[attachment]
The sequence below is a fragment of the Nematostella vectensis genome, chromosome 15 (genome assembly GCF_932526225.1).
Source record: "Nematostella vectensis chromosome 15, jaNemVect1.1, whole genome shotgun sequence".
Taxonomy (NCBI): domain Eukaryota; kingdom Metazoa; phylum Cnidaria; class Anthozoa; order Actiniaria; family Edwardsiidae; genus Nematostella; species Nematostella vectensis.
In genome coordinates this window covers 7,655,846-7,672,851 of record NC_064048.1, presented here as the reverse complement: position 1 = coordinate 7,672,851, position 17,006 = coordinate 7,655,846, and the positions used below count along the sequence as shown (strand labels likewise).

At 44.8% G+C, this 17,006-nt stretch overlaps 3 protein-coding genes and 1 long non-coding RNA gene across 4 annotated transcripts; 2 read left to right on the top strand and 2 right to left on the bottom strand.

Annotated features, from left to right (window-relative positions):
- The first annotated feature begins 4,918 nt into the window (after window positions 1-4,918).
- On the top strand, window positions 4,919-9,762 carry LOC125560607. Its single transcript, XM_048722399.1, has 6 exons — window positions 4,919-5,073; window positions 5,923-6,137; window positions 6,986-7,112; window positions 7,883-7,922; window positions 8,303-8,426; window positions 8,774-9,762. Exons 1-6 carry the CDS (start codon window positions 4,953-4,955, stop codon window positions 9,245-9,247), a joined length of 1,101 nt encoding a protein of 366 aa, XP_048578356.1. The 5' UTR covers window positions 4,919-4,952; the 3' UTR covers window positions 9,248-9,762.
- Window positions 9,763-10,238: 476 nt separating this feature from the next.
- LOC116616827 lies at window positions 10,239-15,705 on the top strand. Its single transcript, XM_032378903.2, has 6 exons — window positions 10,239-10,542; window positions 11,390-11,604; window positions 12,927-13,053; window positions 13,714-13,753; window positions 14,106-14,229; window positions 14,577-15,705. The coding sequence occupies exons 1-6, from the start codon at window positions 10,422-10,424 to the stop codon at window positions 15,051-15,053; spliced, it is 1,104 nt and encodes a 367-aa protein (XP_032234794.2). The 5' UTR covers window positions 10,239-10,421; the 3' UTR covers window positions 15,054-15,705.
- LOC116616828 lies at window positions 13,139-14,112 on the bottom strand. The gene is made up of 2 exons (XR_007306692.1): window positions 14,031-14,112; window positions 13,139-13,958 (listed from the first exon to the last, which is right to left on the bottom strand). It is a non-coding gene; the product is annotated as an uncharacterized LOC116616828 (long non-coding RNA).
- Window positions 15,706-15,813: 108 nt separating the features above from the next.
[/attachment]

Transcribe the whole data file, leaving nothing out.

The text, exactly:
The sequence below is a fragment of the Nematostella vectensis genome, chromosome 15 (genome assembly GCF_932526225.1).
Source record: "Nematostella vectensis chromosome 15, jaNemVect1.1, whole genome shotgun sequence".
Taxonomy (NCBI): domain Eukaryota; kingdom Metazoa; phylum Cnidaria; class Anthozoa; order Actiniaria; family Edwardsiidae; genus Nematostella; species Nematostella vectensis.
In genome coordinates this window covers 7,655,846-7,672,851 of record NC_064048.1, presented here as the reverse complement: position 1 = coordinate 7,672,851, position 17,006 = coordinate 7,655,846, and the positions used below count along the sequence as shown (strand labels likewise).

At 44.8% G+C, this 17,006-nt stretch overlaps 3 protein-coding genes and 1 long non-coding RNA gene across 4 annotated transcripts; 2 read left to right on the top strand and 2 right to left on the bottom strand.

Annotated features, from left to right (window-relative positions):
- The first annotated feature begins 4,918 nt into the window (after window positions 1-4,918).
- On the top strand, window positions 4,919-9,762 carry LOC125560607. Its single transcript, XM_048722399.1, has 6 exons — window positions 4,919-5,073; window positions 5,923-6,137; window positions 6,986-7,112; window positions 7,883-7,922; window positions 8,303-8,426; window positions 8,774-9,762. Exons 1-6 carry the CDS (start codon window positions 4,953-4,955, stop codon window positions 9,245-9,247), a joined length of 1,101 nt encoding a protein of 366 aa, XP_048578356.1. The 5' UTR covers window positions 4,919-4,952; the 3' UTR covers window positions 9,248-9,762.
- Window positions 9,763-10,238: 476 nt separating this feature from the next.
- LOC116616827 lies at window positions 10,239-15,705 on the top strand. Its single transcript, XM_032378903.2, has 6 exons — window positions 10,239-10,542; window positions 11,390-11,604; window positions 12,927-13,053; window positions 13,714-13,753; window positions 14,106-14,229; window positions 14,577-15,705. The coding sequence occupies exons 1-6, from the start codon at window positions 10,422-10,424 to the stop codon at window positions 15,051-15,053; spliced, it is 1,104 nt and encodes a 367-aa protein (XP_032234794.2). The 5' UTR covers window positions 10,239-10,421; the 3' UTR covers window positions 15,054-15,705.
- LOC116616828 lies at window positions 13,139-14,112 on the bottom strand. The gene is made up of 2 exons (XR_007306692.1): window positions 14,031-14,112; window positions 13,139-13,958 (listed from the first exon to the last, which is right to left on the bottom strand). It is a non-coding gene; the product is annotated as an uncharacterized LOC116616828 (long non-coding RNA).
- Window positions 15,706-15,813: 108 nt separating the features above from the next.